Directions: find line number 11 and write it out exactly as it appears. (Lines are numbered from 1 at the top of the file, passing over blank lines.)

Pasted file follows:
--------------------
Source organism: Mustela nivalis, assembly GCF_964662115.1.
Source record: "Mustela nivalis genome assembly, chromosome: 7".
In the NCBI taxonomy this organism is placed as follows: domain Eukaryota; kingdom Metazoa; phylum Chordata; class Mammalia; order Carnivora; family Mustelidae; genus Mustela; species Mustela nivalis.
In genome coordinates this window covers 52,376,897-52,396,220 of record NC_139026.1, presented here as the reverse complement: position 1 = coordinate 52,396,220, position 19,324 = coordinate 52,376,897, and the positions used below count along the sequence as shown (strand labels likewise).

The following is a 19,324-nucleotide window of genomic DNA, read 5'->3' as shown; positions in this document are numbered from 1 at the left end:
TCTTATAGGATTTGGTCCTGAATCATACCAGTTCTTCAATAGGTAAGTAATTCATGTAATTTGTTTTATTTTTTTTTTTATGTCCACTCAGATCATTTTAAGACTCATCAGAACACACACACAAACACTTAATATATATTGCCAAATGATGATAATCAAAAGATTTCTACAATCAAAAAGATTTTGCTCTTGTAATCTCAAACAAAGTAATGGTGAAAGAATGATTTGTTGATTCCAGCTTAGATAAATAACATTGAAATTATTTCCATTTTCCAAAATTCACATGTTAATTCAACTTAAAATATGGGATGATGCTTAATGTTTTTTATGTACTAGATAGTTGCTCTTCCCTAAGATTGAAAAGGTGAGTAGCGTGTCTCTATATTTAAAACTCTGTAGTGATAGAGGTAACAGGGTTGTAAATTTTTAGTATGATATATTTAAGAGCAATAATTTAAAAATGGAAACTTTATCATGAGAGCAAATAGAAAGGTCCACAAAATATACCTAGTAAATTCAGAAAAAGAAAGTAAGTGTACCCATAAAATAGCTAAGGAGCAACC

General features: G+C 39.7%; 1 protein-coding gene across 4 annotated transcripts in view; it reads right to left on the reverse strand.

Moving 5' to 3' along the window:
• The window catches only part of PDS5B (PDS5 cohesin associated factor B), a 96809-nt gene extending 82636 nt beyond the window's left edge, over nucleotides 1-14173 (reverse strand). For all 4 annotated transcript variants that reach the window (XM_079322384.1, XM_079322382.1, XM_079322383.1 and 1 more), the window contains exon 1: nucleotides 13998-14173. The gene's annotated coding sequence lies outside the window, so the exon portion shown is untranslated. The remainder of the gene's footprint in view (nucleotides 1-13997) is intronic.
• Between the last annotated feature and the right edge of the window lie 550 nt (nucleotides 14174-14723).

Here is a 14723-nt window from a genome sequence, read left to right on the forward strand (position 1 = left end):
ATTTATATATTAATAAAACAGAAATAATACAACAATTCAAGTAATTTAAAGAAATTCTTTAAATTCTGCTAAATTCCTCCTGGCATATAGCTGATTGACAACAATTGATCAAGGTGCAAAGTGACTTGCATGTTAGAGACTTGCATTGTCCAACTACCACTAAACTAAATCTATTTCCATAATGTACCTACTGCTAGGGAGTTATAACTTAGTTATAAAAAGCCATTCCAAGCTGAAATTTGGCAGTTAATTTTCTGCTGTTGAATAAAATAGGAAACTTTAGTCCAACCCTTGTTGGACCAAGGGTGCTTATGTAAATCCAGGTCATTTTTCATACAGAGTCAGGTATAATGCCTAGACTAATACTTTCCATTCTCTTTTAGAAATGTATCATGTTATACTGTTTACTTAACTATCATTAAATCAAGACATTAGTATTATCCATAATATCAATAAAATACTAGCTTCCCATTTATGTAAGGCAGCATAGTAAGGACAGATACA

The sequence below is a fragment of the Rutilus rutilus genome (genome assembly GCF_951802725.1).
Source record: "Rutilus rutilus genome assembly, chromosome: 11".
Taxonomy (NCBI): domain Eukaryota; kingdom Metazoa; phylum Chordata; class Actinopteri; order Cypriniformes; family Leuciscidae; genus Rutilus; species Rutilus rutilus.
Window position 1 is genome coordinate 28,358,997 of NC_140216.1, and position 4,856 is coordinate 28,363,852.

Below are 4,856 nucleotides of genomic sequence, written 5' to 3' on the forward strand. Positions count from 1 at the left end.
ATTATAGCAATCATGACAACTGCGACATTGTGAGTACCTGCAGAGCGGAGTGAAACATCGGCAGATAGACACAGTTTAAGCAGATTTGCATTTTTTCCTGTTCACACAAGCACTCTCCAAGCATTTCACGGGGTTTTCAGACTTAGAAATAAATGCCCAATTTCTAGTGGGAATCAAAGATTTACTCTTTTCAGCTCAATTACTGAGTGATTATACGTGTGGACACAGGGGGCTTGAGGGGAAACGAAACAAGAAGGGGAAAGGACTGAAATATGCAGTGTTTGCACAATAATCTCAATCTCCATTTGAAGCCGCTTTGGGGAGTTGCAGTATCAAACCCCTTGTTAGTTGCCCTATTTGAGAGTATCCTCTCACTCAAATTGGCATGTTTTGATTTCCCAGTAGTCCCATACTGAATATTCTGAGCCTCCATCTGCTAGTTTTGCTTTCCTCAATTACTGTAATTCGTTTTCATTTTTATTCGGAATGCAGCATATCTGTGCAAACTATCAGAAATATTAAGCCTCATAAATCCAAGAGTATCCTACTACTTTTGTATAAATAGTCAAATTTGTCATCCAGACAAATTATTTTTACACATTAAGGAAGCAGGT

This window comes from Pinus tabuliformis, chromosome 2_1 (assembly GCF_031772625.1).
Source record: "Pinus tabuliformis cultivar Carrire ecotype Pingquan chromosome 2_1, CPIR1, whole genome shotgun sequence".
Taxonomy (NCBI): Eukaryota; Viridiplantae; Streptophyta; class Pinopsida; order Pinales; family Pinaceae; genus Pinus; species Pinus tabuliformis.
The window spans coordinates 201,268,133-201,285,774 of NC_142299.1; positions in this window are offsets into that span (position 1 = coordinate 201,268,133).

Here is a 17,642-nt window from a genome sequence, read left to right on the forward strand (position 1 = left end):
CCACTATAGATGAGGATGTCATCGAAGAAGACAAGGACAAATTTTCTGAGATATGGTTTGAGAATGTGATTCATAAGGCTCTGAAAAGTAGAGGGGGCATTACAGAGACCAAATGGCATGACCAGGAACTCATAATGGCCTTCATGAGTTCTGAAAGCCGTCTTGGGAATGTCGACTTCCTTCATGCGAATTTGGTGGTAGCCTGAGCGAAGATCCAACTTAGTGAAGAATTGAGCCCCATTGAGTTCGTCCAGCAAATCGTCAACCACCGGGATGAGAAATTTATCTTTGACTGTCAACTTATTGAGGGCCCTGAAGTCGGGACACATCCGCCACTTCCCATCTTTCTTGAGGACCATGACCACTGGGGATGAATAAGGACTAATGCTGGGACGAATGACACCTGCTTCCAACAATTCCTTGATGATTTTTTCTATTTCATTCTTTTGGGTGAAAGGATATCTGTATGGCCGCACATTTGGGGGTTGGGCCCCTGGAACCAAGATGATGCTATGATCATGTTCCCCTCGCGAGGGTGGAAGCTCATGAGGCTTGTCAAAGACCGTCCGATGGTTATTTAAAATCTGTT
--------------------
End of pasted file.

Here is a 14723-nt window from a genome sequence, read left to right on the forward strand (position 1 = left end):